CNET Senior Editor Scott Stein has attended a decade’s worth of E3s and closely monitored the ones he couldn’t make in person. Here are his highlights of E3 2017, featuring trends with major implications for the place we’ve traditionally discovered our most kick-ass gaming.

Everybody In. This was the year E3 opened itself up to fans. Stein was both excited and a bit concerned, as E3 in the past was “already pushing capacity” and generally “insane.” Yet while the number of people increased, something else was in decline…

It’s No Longer the Be-All and End-All of Announcements. “It used to be you’d get your whole year’s lineup at one show,” Stein recalls. Now there are “so many events throughout the year and also livestreaming.” The result is companies may spread out the news at different events or just…

Take It Straight to the People. “A lot of things are going direct to the public,” Stein observes. “Between eSports and livestreaming, people are creating their own channels.” This “vibrant community for lots of gamers” understandably makes “publishers want to develop a direct relationship with them.” Indeed, we may see…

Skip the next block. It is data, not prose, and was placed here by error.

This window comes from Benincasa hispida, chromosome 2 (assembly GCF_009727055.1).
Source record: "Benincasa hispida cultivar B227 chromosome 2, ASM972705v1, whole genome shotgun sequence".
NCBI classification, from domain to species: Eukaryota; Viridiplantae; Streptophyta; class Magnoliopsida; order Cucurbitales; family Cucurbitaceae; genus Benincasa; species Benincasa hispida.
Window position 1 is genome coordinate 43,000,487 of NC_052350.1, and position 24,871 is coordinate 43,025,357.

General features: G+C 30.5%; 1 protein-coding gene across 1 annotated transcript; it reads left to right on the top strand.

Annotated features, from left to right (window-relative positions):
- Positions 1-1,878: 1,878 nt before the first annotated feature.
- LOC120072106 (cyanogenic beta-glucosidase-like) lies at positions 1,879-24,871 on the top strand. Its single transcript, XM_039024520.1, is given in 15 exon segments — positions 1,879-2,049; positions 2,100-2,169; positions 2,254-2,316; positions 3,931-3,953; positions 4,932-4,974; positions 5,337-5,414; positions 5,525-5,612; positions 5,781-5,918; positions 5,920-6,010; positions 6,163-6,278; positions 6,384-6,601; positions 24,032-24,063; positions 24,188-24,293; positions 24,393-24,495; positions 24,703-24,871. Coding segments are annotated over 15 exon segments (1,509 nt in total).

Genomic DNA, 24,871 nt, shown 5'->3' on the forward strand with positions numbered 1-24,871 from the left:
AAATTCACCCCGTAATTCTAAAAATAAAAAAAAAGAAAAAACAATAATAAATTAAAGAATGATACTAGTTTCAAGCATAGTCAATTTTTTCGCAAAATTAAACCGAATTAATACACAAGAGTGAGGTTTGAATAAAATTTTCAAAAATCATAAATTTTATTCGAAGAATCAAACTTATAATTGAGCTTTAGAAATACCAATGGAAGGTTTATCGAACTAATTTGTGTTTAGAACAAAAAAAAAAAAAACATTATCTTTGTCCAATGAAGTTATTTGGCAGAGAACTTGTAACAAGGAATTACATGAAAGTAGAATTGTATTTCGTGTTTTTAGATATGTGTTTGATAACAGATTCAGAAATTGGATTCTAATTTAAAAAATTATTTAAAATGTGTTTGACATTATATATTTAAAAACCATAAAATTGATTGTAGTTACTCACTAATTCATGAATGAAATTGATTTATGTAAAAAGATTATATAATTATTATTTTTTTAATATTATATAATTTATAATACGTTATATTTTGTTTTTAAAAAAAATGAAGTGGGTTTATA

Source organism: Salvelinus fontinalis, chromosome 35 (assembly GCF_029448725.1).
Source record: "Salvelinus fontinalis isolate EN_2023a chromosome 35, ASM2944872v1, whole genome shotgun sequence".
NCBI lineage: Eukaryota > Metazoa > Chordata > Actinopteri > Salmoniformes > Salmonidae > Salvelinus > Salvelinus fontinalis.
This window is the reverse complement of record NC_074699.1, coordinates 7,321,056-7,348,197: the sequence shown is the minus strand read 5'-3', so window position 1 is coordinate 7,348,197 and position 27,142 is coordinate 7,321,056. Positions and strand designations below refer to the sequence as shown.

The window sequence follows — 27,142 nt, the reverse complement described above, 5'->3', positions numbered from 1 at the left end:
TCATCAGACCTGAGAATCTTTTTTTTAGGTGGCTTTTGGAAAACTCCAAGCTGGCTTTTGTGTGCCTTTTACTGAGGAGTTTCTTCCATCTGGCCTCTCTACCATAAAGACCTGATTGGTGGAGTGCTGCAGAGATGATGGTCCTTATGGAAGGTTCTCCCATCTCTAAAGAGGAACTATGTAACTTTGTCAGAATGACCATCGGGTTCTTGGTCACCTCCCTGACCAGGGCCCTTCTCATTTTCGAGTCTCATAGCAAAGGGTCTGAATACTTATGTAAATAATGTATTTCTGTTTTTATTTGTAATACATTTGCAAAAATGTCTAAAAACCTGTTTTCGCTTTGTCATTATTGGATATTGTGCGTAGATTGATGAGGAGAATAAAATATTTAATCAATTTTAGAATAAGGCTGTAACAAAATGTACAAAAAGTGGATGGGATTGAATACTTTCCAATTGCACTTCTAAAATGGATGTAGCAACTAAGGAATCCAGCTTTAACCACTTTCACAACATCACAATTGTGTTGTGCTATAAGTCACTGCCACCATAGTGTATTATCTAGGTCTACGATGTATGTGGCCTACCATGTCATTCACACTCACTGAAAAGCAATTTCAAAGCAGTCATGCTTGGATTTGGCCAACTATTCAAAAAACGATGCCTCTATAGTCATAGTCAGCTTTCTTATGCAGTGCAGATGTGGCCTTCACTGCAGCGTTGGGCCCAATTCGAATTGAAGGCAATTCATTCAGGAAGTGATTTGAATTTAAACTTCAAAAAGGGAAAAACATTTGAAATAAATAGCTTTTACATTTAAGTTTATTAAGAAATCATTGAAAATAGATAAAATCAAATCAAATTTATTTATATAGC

E3 Undergoing Some Serious Self-Evaluation. “E3 needs to justify its existence,” Stein says. This doesn’t mean it’s on the verge of vanishing, of course, but with fans arriving just as some of the industry backs away, there’s a chance it will head in the direction of being a more tech-heavy Comic-Con. Speaking of technology…

This Year Saw a Lot Less Buzz About VR. Understand: VR isn’t going away, but it’s worth putting in perspective. Sony announced at E3 they’ve sold over 60.4 million PS4s around the world. By contrast, Stein notes Sony has posted sales of ”roughly a million PlayStation VRs.” Quite simply, people know it’s going to take a while to really understand how to use VR for games effectively. (Hey, even years after the overwhelming success of Avatar, 3D ain’t replacing 2D cinema any time soon.) Similarly, people struggled to…

Make Sense of Microsoft’s Xbox One X. Stein says that Microsoft is touting it as the “new powerhouse.” (Indeed, Bill Gates’ boys call it the “world’s most powerful gaming console.”) Yet the early responses to it tend to be along the lines of “Xbox One X doesn’t quite bring the ‘wow!’ factor.” Stein sums it up: “They have to figure out exactly what they’re going to do with this thing.” Scheduled for release on November 7 and costing $499, you can see it below.